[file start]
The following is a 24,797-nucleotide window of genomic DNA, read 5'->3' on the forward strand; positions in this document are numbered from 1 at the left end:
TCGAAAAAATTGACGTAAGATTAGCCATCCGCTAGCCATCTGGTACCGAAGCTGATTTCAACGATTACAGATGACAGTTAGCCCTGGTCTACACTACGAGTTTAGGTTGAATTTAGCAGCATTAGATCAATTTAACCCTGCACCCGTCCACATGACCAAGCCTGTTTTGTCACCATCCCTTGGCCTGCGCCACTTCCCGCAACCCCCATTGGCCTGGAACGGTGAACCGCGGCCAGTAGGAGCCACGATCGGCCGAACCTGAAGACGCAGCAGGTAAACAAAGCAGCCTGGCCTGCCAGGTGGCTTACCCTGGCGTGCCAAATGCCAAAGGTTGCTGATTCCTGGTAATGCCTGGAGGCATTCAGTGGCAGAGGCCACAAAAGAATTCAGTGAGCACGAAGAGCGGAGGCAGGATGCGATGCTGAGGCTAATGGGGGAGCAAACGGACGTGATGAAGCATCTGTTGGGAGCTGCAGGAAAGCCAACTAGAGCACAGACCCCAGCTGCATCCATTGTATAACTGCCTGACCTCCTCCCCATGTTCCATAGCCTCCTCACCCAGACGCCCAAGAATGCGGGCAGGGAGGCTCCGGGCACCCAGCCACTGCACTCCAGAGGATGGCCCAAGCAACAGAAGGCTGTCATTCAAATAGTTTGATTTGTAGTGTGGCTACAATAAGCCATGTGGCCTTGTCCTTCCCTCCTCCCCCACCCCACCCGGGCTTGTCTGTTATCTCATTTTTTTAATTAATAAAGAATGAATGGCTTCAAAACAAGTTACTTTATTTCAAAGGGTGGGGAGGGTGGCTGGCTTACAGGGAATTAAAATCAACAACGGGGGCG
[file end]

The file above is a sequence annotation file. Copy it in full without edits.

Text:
The following is a 24,797-nucleotide window of genomic DNA, read 5'->3' on the forward strand; positions in this document are numbered from 1 at the left end:
TCGAAAAAATTGACGTAAGATTAGCCATCCGCTAGCCATCTGGTACCGAAGCTGATTTCAACGATTACAGATGACAGTTAGCCCTGGTCTACACTACGAGTTTAGGTTGAATTTAGCAGCATTAGATCAATTTAACCCTGCACCCGTCCACATGACCAAGCCTGTTTTGTCACCATCCCTTGGCCTGCGCCACTTCCCGCAACCCCCATTGGCCTGGAACGGTGAACCGCGGCCAGTAGGAGCCACGATCGGCCGAACCTGAAGACGCAGCAGGTAAACAAAGCAGCCTGGCCTGCCAGGTGGCTTACCCTGGCGTGCCAAATGCCAAAGGTTGCTGATTCCTGGTAATGCCTGGAGGCATTCAGTGGCAGAGGCCACAAAAGAATTCAGTGAGCACGAAGAGCGGAGGCAGGATGCGATGCTGAGGCTAATGGGGGAGCAAACGGACGTGATGAAGCATCTGTTGGGAGCTGCAGGAAAGCCAACTAGAGCACAGACCCCAGCTGCATCCATTGTATAACTGCCTGACCTCCTCCCCATGTTCCATAGCCTCCTCACCCAGACGCCCAAGAATGCGGGCAGGGAGGCTCCGGGCACCCAGCCACTGCACTCCAGAGGATGGCCCAAGCAACAGAAGGCTGTCATTCAAATAGTTTGATTTGTAGTGTGGCTACAATAAGCCATGTGGCCTTGTCCTTCCCTCCTCCCCCACCCCACCCGGGCTTGTCTGTTATCTCATTTTTTTAATTAATAAAGAATGAATGGCTTCAAAACAAGTTACTTTATTTCAAAGGGTGGGGAGGGTGGCTGGCTTACAGGGAATTAAAATCAACAACGGGGGCG